Council and police apologise to man over 'teen sex' error

Police and social services bosses have apologised to a man who found himself at the centre of a High Court case after wrongly being suspected of sexually exploiting a teenage girl.

A High Court judge who had made an order barring the man from approaching the girl, now 15, has outlined the apology in a ruling on the case.

Mr Justice Keehan, who had analysed evidence at a hearing in the Family Division of the High Court in London, said an error "borne of lax and less than rigorous procedures" had been made.

He said police and social services staff had tightened procedures as a result.

The judge has not identified the man or the girl in his written ruling. But he said the local authority involved was Birmingham City Council.

The judge said he had discharged an injunction he had made against the man once the error came to light.

He said council and police bosses had written a "suitable and regretful letter of apology" to the man.

Mr Justice Keehan said "this most serious and unfortunate set of circumstances" had led to police and social services staff creating a "protocol" covering all stages of the investigation of cases of child sexual exploitation.

The man had been "identified as a possible perpetrator of a child sexual exploitation of (the girl)" at a multi-agency meeting involving council staff and West Midlands Police officers in January 2015, said Mr Justice Keehan.

Birmingham Council had subsequently asked for an order barring the man from approaching the girl.

Mr Justice Keehan said he granted an injunction at a hearing in March 2015 "on the basis of the information then before me".

"Within days of making that order, however, it became evident that there had been a serious lack of communication and/or a misunderstanding between the police and the legal department of the local authority," said the judge.

"It also became clear that (the man) had quite wrongly been identified as a possible perpetrator of a child sexual exploitation of (the girl) at the multi-agency meeting held on 20 January 2015.

"Quite properly the local authority immediately applied to me to discharge the injunction against (the man). I granted the same but required a detailed explanation from the local authority and from the police as to how such a serious mistake had been made.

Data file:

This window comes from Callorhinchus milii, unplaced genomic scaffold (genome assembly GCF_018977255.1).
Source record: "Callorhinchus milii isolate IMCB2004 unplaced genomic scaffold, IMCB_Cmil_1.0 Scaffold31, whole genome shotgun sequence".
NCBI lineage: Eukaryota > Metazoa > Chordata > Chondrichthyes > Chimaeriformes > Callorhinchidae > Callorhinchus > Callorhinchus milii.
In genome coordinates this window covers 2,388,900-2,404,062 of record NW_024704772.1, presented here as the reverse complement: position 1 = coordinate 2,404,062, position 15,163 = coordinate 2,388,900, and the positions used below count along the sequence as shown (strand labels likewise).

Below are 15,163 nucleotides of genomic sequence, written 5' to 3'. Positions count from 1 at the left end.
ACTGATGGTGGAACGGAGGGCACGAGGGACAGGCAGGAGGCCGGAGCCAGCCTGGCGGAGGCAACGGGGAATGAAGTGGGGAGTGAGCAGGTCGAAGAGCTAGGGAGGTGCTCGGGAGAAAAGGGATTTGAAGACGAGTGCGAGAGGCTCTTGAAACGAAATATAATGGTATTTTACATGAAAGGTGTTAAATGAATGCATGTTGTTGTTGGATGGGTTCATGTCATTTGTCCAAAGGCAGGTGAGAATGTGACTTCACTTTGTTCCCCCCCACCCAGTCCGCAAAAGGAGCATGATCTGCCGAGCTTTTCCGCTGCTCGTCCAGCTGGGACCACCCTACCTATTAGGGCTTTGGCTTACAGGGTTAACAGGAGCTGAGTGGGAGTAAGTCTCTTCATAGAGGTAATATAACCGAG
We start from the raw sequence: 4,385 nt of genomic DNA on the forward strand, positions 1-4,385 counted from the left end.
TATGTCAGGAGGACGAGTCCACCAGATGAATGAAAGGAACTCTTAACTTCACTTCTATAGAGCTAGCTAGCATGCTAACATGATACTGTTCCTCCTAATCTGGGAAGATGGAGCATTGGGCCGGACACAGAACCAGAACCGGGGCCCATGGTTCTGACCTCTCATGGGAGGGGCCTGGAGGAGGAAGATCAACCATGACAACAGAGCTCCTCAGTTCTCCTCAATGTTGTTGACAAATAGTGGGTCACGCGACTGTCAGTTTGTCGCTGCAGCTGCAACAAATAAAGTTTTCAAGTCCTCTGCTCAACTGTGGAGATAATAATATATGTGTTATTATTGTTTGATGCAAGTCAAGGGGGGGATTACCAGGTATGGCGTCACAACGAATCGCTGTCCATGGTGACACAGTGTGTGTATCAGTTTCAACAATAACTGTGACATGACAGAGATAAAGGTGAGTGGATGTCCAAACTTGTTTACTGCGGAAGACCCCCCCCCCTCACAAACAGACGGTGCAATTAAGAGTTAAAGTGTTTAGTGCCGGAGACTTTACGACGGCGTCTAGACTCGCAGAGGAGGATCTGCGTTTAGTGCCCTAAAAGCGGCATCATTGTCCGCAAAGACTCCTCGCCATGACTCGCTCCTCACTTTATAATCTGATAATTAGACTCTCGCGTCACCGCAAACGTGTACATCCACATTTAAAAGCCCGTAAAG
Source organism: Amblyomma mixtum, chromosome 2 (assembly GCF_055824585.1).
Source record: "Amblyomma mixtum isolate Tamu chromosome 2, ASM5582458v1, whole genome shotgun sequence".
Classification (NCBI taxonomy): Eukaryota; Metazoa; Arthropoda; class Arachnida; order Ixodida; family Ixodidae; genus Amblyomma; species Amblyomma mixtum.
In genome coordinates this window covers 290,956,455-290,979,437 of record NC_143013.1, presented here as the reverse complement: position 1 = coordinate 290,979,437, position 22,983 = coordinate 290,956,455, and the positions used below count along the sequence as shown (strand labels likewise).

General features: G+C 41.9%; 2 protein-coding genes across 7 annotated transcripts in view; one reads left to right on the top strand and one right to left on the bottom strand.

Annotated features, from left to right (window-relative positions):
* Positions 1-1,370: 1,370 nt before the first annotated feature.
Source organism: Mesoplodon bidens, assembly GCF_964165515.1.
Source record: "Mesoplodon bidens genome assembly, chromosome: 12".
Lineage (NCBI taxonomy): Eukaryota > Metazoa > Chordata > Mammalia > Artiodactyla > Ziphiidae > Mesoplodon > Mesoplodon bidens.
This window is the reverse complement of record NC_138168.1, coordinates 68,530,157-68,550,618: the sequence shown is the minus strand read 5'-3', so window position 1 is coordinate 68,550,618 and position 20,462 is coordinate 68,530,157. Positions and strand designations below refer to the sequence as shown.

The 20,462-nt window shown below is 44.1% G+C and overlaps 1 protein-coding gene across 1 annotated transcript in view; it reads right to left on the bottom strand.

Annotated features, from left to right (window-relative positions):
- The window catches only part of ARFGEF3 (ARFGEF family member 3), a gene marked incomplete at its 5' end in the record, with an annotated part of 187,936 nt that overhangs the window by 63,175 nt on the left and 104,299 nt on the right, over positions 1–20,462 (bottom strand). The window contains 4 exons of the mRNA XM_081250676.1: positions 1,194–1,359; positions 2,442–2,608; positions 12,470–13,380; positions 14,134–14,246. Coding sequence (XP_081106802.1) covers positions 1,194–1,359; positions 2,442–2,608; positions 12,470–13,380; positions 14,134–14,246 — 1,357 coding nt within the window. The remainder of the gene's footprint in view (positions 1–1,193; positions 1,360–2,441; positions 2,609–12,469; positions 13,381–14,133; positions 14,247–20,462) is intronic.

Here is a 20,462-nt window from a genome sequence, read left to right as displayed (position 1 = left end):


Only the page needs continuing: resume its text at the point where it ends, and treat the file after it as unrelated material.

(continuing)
"I was promptly provided with an explanation."

The judge added: "I accept it was a genuine and unintended error borne of lax and less than rigorous procedures. The local authority and the police, with the court's approval, wrote an entirely suitable and regretful letter of apology to (the man)."

And he went on: "The positive outcome of this most serious and unfortunate set of circumstances has been the creation of a protocol devised by the local authority and the police. It is an extremely helpful document."

Concerns had been raised about the girl when she was 13, Mr Justice Keehan said.

Social workers intervened after discovering she was "keeping the company of much older men" and was "beyond the control of her parents".

The judge said the council had launched care proceedings.

In late 2014, Mr Justice Keehan made a series of stay-away orders against 10 men after concluding that they had sexually exploited a 17-year-old girl in Birmingham City Council's care.

He imposed injunctions barring the men from contacting the teenager and from approaching girls they did not know, following applications from Birmingham council bosses, and ruled that the men could be identified in media reports.

And he said the men could be jailed for being in contempt of court if found to have breached his orders.

Mr Justice Keehan said he hoped that anyone who sexually exploited children had been given a ''powerful message'' and that more local authorities would use civil courts to target people who sexually exploited vulnerable girls.

The judge said police had come to the conclusion that there was insufficient evidence to secure criminal convictions against the 10 men.

And he said Birmingham Council's decision to ask for civil court injunctions had been a "bold and novel" step.

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